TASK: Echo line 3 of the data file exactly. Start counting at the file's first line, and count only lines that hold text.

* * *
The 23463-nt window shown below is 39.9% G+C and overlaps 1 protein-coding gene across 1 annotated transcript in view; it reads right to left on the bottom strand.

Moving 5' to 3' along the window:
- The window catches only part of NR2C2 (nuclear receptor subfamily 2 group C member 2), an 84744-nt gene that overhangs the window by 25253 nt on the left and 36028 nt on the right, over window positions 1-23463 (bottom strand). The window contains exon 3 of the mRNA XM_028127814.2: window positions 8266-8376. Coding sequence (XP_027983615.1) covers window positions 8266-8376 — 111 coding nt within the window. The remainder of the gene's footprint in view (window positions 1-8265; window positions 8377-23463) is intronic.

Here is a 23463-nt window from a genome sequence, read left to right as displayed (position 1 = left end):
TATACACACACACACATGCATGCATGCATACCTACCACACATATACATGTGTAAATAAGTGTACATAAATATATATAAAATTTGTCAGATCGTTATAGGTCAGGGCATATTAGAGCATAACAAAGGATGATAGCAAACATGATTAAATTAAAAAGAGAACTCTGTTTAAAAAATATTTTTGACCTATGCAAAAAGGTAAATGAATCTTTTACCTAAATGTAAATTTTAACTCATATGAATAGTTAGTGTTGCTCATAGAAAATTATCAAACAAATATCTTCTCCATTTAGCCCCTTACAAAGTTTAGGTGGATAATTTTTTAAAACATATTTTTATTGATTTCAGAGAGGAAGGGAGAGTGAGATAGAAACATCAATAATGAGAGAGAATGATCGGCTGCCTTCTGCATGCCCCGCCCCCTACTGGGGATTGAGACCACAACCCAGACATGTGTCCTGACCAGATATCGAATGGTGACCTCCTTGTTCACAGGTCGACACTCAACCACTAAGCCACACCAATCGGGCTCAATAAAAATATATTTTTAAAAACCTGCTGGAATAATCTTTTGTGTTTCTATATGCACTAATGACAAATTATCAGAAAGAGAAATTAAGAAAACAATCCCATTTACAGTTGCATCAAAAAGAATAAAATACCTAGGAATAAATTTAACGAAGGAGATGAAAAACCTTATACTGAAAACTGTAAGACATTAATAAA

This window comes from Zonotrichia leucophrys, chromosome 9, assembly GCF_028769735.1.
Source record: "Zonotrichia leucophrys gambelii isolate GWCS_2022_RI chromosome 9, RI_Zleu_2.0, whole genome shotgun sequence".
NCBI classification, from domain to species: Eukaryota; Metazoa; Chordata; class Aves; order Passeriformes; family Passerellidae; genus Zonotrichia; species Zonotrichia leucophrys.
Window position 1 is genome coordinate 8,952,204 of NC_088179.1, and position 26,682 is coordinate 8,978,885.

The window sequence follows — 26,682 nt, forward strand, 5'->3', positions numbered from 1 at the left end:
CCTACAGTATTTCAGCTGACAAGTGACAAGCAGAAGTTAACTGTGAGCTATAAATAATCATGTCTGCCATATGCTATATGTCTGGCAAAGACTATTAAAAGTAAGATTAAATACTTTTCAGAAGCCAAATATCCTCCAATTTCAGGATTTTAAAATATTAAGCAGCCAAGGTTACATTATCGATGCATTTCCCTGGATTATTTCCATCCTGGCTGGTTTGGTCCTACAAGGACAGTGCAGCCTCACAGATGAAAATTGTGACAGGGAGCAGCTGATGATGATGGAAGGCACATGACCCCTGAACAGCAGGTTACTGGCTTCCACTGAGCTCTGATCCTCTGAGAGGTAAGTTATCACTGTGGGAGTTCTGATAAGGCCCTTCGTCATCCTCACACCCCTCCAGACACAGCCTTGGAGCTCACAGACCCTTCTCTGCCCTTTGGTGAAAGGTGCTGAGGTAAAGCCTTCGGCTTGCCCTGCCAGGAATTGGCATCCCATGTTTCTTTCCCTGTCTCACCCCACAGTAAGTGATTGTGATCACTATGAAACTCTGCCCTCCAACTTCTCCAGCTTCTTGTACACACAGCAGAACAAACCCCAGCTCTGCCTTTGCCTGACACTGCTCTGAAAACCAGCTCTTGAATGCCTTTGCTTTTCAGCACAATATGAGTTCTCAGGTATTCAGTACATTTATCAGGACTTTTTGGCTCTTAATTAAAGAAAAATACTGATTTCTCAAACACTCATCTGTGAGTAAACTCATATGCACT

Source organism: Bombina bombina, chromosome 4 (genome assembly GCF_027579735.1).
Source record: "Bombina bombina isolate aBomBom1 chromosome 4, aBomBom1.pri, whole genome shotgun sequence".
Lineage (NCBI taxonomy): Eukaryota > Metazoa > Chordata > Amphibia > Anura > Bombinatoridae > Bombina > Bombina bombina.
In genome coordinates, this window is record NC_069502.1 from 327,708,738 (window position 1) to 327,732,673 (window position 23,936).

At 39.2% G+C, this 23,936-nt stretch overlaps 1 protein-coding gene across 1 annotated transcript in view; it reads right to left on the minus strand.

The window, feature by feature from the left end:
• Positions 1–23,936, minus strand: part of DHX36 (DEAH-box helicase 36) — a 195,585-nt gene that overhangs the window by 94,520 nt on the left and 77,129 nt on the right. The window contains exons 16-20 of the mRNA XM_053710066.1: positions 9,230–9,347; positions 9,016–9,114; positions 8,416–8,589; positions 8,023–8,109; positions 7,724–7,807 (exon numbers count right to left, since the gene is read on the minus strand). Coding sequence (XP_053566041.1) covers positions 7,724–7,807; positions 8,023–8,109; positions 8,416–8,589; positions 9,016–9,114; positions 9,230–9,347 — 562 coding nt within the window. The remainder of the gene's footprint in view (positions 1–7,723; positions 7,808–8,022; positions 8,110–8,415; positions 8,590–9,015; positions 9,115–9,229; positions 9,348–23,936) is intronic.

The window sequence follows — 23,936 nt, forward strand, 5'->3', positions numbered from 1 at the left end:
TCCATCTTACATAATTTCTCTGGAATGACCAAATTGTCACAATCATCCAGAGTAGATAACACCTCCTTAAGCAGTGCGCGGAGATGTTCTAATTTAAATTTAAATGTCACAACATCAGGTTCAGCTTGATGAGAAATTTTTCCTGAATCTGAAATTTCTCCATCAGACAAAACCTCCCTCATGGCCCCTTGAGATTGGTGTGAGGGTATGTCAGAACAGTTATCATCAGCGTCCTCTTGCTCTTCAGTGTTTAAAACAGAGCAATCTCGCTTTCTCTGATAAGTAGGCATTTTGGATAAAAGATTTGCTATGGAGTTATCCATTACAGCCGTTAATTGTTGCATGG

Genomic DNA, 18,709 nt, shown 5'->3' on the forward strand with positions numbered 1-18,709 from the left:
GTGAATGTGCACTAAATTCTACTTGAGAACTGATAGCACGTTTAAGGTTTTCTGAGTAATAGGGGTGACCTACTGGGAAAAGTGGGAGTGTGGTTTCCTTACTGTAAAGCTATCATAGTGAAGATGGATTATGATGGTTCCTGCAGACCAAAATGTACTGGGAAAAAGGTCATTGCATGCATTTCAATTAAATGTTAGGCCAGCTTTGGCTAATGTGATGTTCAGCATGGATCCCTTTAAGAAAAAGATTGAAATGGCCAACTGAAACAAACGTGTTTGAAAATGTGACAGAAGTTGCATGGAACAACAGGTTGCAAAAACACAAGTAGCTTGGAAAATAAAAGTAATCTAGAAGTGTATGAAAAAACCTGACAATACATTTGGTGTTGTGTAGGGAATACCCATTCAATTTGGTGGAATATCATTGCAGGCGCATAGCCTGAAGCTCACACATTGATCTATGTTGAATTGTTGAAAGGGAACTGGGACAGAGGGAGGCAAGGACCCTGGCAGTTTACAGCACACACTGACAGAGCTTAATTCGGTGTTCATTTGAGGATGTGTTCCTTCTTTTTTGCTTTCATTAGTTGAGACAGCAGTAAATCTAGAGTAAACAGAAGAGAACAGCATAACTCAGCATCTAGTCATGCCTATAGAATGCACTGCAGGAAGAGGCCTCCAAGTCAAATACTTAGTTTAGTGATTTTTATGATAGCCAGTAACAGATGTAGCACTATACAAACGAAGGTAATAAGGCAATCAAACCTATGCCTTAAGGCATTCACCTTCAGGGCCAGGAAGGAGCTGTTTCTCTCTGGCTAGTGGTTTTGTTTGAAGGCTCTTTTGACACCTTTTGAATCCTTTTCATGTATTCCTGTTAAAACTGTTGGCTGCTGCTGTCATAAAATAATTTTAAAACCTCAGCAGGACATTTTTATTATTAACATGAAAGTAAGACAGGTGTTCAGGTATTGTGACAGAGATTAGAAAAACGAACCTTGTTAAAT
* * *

- The window catches only part of NR2C2 (nuclear receptor subfamily 2 group C member 2), an 84744-nt gene that overhangs the window by 25253 nt on the left and 36028 nt on the right, over window positions 1-23463 (bottom strand). The window contains exon 3 of the mRNA XM_028127814.2: window positions 8266-8376. Coding sequence (XP_027983615.1) covers window positions 8266-8376 — 111 coding nt within the window. The remainder of the gene's footprint in view (window positions 1-8265; window positions 8377-23463) is intronic.